This Masters will prepare you in the physical sciences and mathematics for a research career in climate, atmospheric or environmental sciences. It ideally bridges the gap between undergraduate studies in physical/natural sciences and engineering, and study for a PhD.
Alternatively, if you decide to leave academia, the highly transferable skills gained from this course could lead to a research role in industry or government.
Gain a broad overview of physical problems in climate and atmospheric science, together with a sound physical understanding of natural processes. Alongside this, develop highly transferable skills to conduct research in these subjects with a strong emphasis on quantitative data analysis and physical and numerical modelling.
A career in scientific research is always interesting - sometimes exciting - but might not suit everyone. This course provides an excellent opportunity to get a taste of postgraduate research study and decide whether it is really the career for you.
- Interact with academics who are at the forefront of major global issues. Leeds is a leading centre of excellence across both the physical science of the climate and atmosphere science, and the resultant socio-economic impacts and processes:
- National Centre for Atmospheric Science (NCAS), one of six research centres funded by the Natural Environment Research Council (NERC), providing its core atmospheric research.
- Institute for Climate and Atmospheric Science (ICAS) is the UK's most diverse academic institute for atmospheric research.
- Priestley International Centre for Climate Change (PICC) a world-leading centre for policy-relevant, solution-driven climate research.
- Centre for Polar Observation and Modelling (CPOM) is a research centre that studies processes in the Earth's polar latitudes that may affect the Earth's albedo, polar atmosphere and ocean circulation, and global sea level.
- Develop your research skills - you will be regarded as a researcher in the School and expected to work closely with ICAS staff as well as presenting at the annual ICAS Science Conference along with academics and doctoral researchers.
- Continue on to a PhD, or move into a research role in industry or government. Highly numerate graduates with training in independent research are widely sought after in many sectors.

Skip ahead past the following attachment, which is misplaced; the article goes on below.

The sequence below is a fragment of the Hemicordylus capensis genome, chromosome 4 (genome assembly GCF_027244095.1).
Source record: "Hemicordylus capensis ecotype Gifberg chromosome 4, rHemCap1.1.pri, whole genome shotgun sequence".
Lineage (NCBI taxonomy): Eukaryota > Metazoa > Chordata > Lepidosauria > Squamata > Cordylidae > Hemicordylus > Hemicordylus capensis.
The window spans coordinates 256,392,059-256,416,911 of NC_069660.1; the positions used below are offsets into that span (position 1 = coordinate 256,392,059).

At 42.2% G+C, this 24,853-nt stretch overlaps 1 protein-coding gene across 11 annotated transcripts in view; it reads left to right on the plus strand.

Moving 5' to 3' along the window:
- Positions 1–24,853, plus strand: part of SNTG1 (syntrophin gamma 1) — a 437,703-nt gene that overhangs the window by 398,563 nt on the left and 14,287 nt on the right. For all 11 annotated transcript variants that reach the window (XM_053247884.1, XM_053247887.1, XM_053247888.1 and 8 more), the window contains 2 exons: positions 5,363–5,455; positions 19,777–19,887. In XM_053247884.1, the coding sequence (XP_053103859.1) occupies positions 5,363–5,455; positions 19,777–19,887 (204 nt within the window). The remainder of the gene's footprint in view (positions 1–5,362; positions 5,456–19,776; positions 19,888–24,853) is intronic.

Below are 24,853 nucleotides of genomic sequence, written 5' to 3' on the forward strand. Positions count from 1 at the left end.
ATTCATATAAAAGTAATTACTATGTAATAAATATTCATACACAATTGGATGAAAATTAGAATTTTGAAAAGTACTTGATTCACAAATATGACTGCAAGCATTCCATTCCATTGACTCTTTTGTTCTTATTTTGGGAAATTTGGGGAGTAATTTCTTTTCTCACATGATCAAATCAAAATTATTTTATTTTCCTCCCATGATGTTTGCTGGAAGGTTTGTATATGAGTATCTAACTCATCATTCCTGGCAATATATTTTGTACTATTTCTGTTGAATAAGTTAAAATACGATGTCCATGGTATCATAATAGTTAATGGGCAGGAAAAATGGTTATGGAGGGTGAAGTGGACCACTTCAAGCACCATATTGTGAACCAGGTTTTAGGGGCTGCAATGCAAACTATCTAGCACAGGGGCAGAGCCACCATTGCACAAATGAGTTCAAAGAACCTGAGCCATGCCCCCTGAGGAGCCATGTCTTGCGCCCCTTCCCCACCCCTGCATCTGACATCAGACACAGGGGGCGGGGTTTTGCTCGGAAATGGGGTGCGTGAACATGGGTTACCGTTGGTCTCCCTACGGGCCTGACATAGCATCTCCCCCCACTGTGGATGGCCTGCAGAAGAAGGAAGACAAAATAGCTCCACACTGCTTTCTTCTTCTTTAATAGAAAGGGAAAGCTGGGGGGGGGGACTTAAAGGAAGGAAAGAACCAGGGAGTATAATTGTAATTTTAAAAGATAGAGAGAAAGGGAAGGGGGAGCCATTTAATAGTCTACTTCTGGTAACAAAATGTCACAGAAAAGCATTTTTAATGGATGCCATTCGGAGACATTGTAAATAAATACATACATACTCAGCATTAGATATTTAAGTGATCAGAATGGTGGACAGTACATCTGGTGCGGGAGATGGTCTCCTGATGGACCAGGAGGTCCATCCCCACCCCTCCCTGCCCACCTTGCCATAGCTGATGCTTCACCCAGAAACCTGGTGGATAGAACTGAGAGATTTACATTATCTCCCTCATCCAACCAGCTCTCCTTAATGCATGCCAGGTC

- The School's £23m building gives you access to world-class research, teaching and laboratory facilities, and dedicated computer facilities - many of which will be available to you throughout your studies.
- You will be regarded as a researcher within the School and be expected to work closely with ICAS staff as well as presenting at the annual ICAS away day along with academic staff and doctoral researchers.
Be taught by staff from across the School, primarily from ICAS. Your programme manager is Dr Ryan Neely (ICAS) who also teaches as well as regularly supervises your research project and provides tutorial support.
Important: You will attend a week long field-course on the Isle of Arran before the start of term that typically starts 3 Fridays before the start of term.
You'll undertake 180 credits worth of work during the year, based on 4 super-modules, each of which is made up of several components.
Two of these super-modules (Quantitative Skills and Specialist Knowledge) allow you to choose from an expansive range of 'atmospheric' and/or 'climate science' options.
You can choose modules based on the direction of your research project and your first degree, as well as any other previous experience.
These are typical modules/components studied and may change from time to time. Read more in our Terms and conditions.
- Research Skills 30 credits
- Quantitative Skills 30 credits
- Specialist Knowledge 30 credits
- MRes Research Project 90 credits
Learning and teaching
You'll be taught through classwork, research seminars, lectures, tutorials, poster presentation, fieldwork and tutorials, group work and/or individual.
For your dissertation project, instead of the traditional thesis, you'll submit a manuscript suitable for submission to an academic journal. This aims to teach the key transferable skill of communicating results professionally and efficiently, and increase the frequency of publication of students' research.
The School's £23m building gives you access to world-class research, teaching and laboratory facilities. You'll also have access to a dedicated computer suite throughout your studies.
Your dissertation project accounts for a significant part of your assessment.
You're also assessed on work you do in course, for example through field notebooks, project proposals, seminars, submission of a computer project and a literature-based survey.
“The MRes gave us the opportunity to undertake field work; partake in conferences and gain valuable practice presenting our work to experienced scientists.” Read more Alison Fowler, Post-doctoral Research Associate
“The structure of the course gave a good introduction to all aspects of the subject before moving forward onto more specialist topics.” Read more William Thurston, Researcher, CSIRO, Australia
Applying, fees and funding
A bachelor degree with a 2:1 (hons) or above in a physical science such as physics, mathematics, chemistry, engineering, geophysics, atmospheric or environmental science, meteorology or oceanography.